CEOs in addition to business leaders have a responsibility to take a stand on social issues, said Jeffrey Sonnenfeld, senior associate dean at Yale School of Management.
“There is actually a role for the leader to act as more than a convener although to actually take a position of conscience,” Sonnenfeld said Wednesday on CNBC’s “Power Lunch.”
He said “[business leaders] should get involved” to help prevent tragedies such as the mass shooting in Parkland, Florida, on Feb. 14 which killed 17 people.
Sonnenfeld was responding to a commentary from the completely new York Times written by CNBC co-anchor in addition to Times columnist Andrew Ross Sorkinon Monday regarding the role of businesses in curbing gun violence. Sorkin argued which financial companies such as Visa in addition to Mastercard should refuse to do business with gun retailers, such as Walmart. As a result, the stores might stop selling guns because they don’t want to be cut off coming from the credit card system, Sorkin reasoned.
“There’s a real opportunity for the business community to fill the void in addition to prove which all which talk about moral responsibility isn’t hollow,” Sorkin wrote.
Sonnenfeld agreed in addition to pointed out which the U.S. is actually only 5 percent of the entire world’s population although represents a third of the entire world’s public mass shootings.
“Something is actually wrong here,” Sonnenfeld said. “is actually there no limit to the artillery which we let someone have in their backyard?”
although Bill Simon, former U.S. Walmart CEO, said which approach is actually not realistic. While he called Sorkin’s piece “thoughtful,” he said the item was wiser — while firearms remain legal from the U.S. — to have reputable stores which can keep records of gun sales in addition to assist law enforcement.
“You want responsible retailers selling [guns] so they can be documented in addition to videotaped in addition to tracked,” Simon told CNBC on “Power Lunch”on Tuesday.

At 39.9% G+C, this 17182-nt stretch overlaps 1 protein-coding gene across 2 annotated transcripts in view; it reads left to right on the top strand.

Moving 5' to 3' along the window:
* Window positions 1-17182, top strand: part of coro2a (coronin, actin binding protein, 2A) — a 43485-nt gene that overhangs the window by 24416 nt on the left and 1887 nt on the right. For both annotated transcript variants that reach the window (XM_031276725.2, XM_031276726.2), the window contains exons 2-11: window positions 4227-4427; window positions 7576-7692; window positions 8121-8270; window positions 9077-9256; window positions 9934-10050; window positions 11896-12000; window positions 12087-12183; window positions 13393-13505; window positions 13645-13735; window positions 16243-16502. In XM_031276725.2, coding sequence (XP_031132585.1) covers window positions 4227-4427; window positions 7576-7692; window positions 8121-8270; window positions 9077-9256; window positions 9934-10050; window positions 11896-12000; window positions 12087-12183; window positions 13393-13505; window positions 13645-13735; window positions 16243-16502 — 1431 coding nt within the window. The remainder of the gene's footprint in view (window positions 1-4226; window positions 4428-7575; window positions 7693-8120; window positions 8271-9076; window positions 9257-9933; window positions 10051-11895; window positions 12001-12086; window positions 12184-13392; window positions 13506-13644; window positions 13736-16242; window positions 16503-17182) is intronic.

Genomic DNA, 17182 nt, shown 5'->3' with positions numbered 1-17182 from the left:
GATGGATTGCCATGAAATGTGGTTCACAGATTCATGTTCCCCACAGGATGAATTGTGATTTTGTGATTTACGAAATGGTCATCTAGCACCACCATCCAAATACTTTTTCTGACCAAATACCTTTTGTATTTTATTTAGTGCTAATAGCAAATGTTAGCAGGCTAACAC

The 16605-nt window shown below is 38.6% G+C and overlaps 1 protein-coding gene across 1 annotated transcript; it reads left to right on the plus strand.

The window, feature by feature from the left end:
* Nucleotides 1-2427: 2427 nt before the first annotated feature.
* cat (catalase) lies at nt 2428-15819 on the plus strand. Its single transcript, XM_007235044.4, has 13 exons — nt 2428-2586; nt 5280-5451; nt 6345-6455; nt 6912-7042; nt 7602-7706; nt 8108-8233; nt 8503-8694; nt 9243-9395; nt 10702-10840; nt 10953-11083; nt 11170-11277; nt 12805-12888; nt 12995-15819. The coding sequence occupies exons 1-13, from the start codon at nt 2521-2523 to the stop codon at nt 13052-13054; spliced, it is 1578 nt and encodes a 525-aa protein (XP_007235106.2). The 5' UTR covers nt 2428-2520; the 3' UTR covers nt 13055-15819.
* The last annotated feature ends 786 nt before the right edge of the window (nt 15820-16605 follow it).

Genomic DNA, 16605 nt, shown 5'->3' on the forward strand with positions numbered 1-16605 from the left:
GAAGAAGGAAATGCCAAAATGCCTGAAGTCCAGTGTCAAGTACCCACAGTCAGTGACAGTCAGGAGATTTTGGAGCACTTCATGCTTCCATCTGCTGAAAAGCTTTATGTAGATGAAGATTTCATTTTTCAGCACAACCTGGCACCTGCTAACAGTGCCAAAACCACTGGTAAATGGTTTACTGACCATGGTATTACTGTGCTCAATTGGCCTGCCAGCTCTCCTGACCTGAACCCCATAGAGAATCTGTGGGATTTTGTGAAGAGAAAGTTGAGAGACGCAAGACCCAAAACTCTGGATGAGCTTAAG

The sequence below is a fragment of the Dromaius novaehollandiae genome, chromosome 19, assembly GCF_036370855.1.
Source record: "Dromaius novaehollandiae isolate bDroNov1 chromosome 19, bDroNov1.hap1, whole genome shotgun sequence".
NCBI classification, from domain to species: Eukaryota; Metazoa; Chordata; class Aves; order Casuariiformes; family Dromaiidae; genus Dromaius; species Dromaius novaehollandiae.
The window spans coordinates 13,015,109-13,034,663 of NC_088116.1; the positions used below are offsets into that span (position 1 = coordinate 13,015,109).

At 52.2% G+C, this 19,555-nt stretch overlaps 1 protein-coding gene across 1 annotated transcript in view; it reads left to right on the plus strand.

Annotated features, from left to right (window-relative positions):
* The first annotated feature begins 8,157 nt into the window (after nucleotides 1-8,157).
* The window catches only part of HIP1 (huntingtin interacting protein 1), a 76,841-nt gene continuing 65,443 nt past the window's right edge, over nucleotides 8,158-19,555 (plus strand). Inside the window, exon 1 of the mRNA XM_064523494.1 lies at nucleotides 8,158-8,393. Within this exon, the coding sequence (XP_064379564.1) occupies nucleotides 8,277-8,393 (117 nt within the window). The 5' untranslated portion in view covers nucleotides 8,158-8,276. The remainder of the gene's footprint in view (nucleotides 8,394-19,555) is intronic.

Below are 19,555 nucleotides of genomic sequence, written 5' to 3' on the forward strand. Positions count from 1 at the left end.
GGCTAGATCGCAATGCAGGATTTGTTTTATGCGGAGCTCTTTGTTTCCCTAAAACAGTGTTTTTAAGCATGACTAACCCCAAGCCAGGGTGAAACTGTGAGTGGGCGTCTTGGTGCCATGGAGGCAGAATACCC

The responsibility, instead, lies with state in addition to federal legislators to improve the current gun laws, Simon said.
although Sonnenfeld called Simon’s rationale the “when-in-Rome argument.”
“You can set a higher standard as a business leader,” he said. “We’re not going to stop all murders. We’re not going to stop all thefts. People will still run out of a restaurant without paying. Does the item mean you don’t try to enforce the item? You try to enforce the item to the best of your ability, starting somewhere.”
Sonnenfeld said companies such as Apple in addition to Starbucks have adopted firm positions on social issues without asking for a majority vote by shareholders, as have individual leaders, such as Merck CEO Kenneth Frazier after the white nationalists’ rally in Charlottesville, Virginia, last summer.
“in addition to they’ve survived just fine,” Sonnenfeld said.
If the item’s a privately owned company, he pointed out, taking a side is actually easier. although for public companies, the situation gets tricky.
Businesses risk alienating customers if they take a side, said Steve Odland, CEO of the nonprofit Committee for Economic Development.
“Customers, employees, owners, communities are all split on these issues,” Odland said on CNBC’s “Closing Bell” on Tuesday.
Some companies do experience boycotts, Sonnenfeld said. “in addition to they weather them fine.” He pointed out which customers can choose to boycott a business for not taking a stand. He said taking a stance on an issue can help reinforce the company’s corporate brand.
A representative for Visa said the company acts as a payment processor in addition to does not have a direct relationship with its merchants.
In a statement, Mastercard said, “Our payments network is actually governed by standards which have been established over time. Chief among these is actually which we do not in addition to will not permit merchants to engage in unlawful activity on our network. When we’re made aware of any illegal activity or violations of our rules, we work with law enforcement in addition to merchants’ banks to shut down those efforts.”
Walmart did not respond to a request for comment.